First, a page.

The height of the Pakistani state's chutzpah is that it does not only harbor these terrorists for decades and unleash them on the neighbors and the world, but also that it wants to be given credit and a thank you note even when America or Allah takes them out. The fundamental question about Mullah Omar's death in Karachi is who in Pakistan knew about his presence there, when did they know it and what, if anything at all, did they do about it.
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A second round of peace talks between Afghan government officials and Taliban representatives, expected to begin before the end of July, 2015, suggests that some parties to the fighting want to declare a ceasefire. But even in the short time since the first round on July 7, fighting has intensified.
Refuse to speak the words gun violence. Call it domestic terrorism. That's what it really is. Like my father, we must have the courage to take a stand. Let's refuse to be bullied by the NRA and the gun industry and their wealthy donors and highly-paid lobbyists.
After massive fraud during the 2014 presidential elections in Afghanistan, in September 2014 against the constitution a deal to form a national unity government (NUG) has been signed by President Mohammad Ashraf Ghani and Chief Executive Abdullah Abdulah.
For all the fact that drone strikes are regularly reported by the media, very few Americans have a basic understanding of the contours, tactics, geography, strategy and weaponry used in the CIA's largest assassination campaign since the Vietnam era.
If just one Rohingya is recruited by ISIS, Myanmar's internal sectarian crisis and regional refugee crisis will only get worse.
The once mostly provincial Taliban have been on the move in recent weeks, trotting at least part of the globe from their bases in Pakistan and Qatar to China, Dubai, Tehran and even Norway.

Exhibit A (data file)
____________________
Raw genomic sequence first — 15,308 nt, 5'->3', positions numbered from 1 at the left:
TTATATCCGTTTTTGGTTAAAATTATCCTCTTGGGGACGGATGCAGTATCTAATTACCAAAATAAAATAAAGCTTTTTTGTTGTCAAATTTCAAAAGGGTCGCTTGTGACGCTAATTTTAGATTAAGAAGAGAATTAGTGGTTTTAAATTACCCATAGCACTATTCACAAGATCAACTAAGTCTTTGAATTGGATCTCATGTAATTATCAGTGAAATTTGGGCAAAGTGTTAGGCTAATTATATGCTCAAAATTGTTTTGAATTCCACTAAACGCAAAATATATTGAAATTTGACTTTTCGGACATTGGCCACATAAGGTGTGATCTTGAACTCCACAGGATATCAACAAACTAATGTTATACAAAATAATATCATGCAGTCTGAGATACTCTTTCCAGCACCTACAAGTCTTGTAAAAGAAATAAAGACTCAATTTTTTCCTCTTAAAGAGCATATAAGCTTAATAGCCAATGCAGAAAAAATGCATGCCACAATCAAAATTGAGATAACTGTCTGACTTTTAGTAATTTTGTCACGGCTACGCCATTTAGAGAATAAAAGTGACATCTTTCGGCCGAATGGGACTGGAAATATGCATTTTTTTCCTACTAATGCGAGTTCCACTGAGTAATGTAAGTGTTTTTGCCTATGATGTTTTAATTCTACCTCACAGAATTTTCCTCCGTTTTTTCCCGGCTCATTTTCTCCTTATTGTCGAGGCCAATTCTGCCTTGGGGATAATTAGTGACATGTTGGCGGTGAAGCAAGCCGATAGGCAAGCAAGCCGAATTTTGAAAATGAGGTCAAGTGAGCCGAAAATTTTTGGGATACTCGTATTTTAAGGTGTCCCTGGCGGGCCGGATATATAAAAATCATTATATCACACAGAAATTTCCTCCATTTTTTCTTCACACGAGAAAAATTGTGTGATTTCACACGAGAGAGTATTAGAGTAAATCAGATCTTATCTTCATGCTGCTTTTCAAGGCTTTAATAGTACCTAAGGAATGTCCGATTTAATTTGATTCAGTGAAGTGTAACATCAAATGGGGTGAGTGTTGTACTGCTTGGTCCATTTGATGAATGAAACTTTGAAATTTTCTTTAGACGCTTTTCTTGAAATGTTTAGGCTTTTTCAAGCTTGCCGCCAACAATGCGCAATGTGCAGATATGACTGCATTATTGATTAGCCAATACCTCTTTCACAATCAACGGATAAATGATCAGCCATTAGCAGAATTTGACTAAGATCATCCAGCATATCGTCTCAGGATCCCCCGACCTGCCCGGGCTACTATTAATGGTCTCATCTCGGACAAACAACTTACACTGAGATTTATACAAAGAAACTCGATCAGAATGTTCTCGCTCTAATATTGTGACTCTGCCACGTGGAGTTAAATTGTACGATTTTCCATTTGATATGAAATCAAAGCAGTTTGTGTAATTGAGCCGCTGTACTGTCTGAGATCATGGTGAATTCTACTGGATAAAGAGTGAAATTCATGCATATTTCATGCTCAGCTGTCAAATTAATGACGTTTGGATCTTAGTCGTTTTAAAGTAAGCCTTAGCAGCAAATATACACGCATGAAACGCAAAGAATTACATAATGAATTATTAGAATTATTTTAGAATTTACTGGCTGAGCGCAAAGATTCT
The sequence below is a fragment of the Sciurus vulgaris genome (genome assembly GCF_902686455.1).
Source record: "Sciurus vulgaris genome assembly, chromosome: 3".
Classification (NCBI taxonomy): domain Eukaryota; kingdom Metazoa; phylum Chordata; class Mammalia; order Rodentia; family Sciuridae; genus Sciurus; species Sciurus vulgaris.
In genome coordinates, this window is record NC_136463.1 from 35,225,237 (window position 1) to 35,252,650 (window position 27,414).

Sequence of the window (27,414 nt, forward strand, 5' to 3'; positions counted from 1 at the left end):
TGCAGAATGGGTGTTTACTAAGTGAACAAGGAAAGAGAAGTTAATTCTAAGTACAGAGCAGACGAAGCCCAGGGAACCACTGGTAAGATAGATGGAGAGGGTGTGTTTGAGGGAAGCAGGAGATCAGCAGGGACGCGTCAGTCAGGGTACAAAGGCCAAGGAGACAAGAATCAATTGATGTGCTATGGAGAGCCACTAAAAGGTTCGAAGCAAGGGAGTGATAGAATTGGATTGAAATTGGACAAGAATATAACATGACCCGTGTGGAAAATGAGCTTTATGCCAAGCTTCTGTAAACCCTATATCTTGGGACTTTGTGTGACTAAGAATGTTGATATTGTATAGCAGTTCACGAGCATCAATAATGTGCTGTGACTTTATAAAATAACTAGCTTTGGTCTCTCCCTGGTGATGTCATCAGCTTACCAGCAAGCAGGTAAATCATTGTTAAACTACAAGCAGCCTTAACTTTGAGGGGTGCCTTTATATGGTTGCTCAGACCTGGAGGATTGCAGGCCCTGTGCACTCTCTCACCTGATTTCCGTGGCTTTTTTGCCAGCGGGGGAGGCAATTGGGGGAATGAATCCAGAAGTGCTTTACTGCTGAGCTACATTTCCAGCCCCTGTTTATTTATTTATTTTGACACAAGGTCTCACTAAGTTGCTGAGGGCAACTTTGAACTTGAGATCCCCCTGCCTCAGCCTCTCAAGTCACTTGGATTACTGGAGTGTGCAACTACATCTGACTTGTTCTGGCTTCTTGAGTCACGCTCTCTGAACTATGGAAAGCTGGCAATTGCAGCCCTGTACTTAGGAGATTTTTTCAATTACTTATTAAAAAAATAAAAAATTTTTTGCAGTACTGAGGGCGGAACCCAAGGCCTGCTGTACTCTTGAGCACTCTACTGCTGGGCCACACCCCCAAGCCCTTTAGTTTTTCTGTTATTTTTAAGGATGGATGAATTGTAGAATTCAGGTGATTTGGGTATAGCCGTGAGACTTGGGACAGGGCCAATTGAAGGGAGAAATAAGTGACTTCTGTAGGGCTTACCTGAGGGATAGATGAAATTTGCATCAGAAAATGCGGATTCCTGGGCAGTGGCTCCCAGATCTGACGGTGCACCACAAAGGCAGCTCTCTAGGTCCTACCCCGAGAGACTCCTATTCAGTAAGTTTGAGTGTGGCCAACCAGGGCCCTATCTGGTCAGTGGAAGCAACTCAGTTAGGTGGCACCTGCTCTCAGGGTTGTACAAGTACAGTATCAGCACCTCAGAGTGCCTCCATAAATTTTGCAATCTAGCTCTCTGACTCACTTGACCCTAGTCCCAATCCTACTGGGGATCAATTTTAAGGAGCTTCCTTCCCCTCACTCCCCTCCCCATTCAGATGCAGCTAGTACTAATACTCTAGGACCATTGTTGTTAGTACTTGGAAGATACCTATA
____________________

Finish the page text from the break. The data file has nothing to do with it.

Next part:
It is almost as if Pakistan's government wants to absolve jihadists just to cling to its traditional view on what threatens the country.
Admittedly grim, the film is compelling because documentarian Tom Roberts, a sophisticated craftsman, plays the story for suspense: Will the medical personnel striving to stamp out polio succeed in the face of the Taliban's murderous opposition?
Seymour Hersh may be making his stories up out of whole cloth, but they ring true. We may think we are leading the fight against ISIS today, but none of our allies seem to be following.
While Afghanistan can stand out with its beautiful landscapes and certain historical events such as defeating the invading USSR, for some time now it has had the dubious distinction of being by far the world's largest producer of opium, the raw material of heroin.
The former Afghan president Hamid Karzai seems mad at his successor and ex-chief advisor, President Ashraf Ghani, for brokering a new Memorandum of Understanding (MoU) between the Afghan National Directorate of Security (NDS) and the Inter Services Intelligence (ISI), Pakistan's powerful intelligence agency.
According to reports from Kabul, ISI and its Afghan counterpart, the National Directorate for Security, will closely cooperate in fighting cross border terrorism.
Courting Arab leaders precisely as they undermine U.S. objectives gets it almost exactly backward. America's failures, under both Barack Obama and George W. Bush, stem from its unwillingness to break with allies taking actions that will result in disaster.
According to United Nations statistics, noncombatants are dying in greater numbers every year, with the Taliban and other insurgents responsible for 72 percent of those deaths through suicide attacks and the use of IEDs and other indiscriminate weapons.